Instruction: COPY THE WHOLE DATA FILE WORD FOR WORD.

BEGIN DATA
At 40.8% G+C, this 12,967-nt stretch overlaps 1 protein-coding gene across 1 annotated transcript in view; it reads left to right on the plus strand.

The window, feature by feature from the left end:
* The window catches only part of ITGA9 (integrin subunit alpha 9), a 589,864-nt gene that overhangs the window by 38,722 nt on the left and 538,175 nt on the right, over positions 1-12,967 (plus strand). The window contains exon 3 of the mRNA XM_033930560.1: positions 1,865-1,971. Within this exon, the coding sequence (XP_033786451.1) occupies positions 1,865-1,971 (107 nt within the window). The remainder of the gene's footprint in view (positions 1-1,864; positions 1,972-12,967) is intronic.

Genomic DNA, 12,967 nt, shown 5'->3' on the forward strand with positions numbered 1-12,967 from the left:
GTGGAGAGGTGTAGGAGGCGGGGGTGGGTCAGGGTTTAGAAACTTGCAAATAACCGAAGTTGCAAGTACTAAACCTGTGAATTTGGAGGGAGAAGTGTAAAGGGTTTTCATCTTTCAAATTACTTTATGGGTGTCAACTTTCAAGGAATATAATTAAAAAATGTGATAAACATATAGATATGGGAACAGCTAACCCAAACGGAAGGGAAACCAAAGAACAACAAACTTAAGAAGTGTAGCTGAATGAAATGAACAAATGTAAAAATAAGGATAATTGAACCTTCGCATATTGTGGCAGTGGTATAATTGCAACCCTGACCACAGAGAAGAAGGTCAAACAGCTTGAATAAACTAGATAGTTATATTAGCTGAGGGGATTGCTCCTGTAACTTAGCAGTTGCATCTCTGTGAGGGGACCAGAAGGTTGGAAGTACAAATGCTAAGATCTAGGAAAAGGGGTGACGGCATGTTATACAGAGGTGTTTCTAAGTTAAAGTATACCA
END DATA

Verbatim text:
At 40.8% G+C, this 12,967-nt stretch overlaps 1 protein-coding gene across 1 annotated transcript in view; it reads left to right on the plus strand.

The window, feature by feature from the left end:
* The window catches only part of ITGA9 (integrin subunit alpha 9), a 589,864-nt gene that overhangs the window by 38,722 nt on the left and 538,175 nt on the right, over positions 1-12,967 (plus strand). The window contains exon 3 of the mRNA XM_033930560.1: positions 1,865-1,971. Within this exon, the coding sequence (XP_033786451.1) occupies positions 1,865-1,971 (107 nt within the window). The remainder of the gene's footprint in view (positions 1-1,864; positions 1,972-12,967) is intronic.

Genomic DNA, 12,967 nt, shown 5'->3' on the forward strand with positions numbered 1-12,967 from the left:
GTGGAGAGGTGTAGGAGGCGGGGGTGGGTCAGGGTTTAGAAACTTGCAAATAACCGAAGTTGCAAGTACTAAACCTGTGAATTTGGAGGGAGAAGTGTAAAGGGTTTTCATCTTTCAAATTACTTTATGGGTGTCAACTTTCAAGGAATATAATTAAAAAATGTGATAAACATATAGATATGGGAACAGCTAACCCAAACGGAAGGGAAACCAAAGAACAACAAACTTAAGAAGTGTAGCTGAATGAAATGAACAAATGTAAAAATAAGGATAATTGAACCTTCGCATATTGTGGCAGTGGTATAATTGCAACCCTGACCACAGAGAAGAAGGTCAAACAGCTTGAATAAACTAGATAGTTATATTAGCTGAGGGGATTGCTCCTGTAACTTAGCAGTTGCATCTCTGTGAGGGGACCAGAAGGTTGGAAGTACAAATGCTAAGATCTAGGAAAAGGGGTGACGGCATGTTATACAGAGGTGTTTCTAAGTTAAAGTATACCA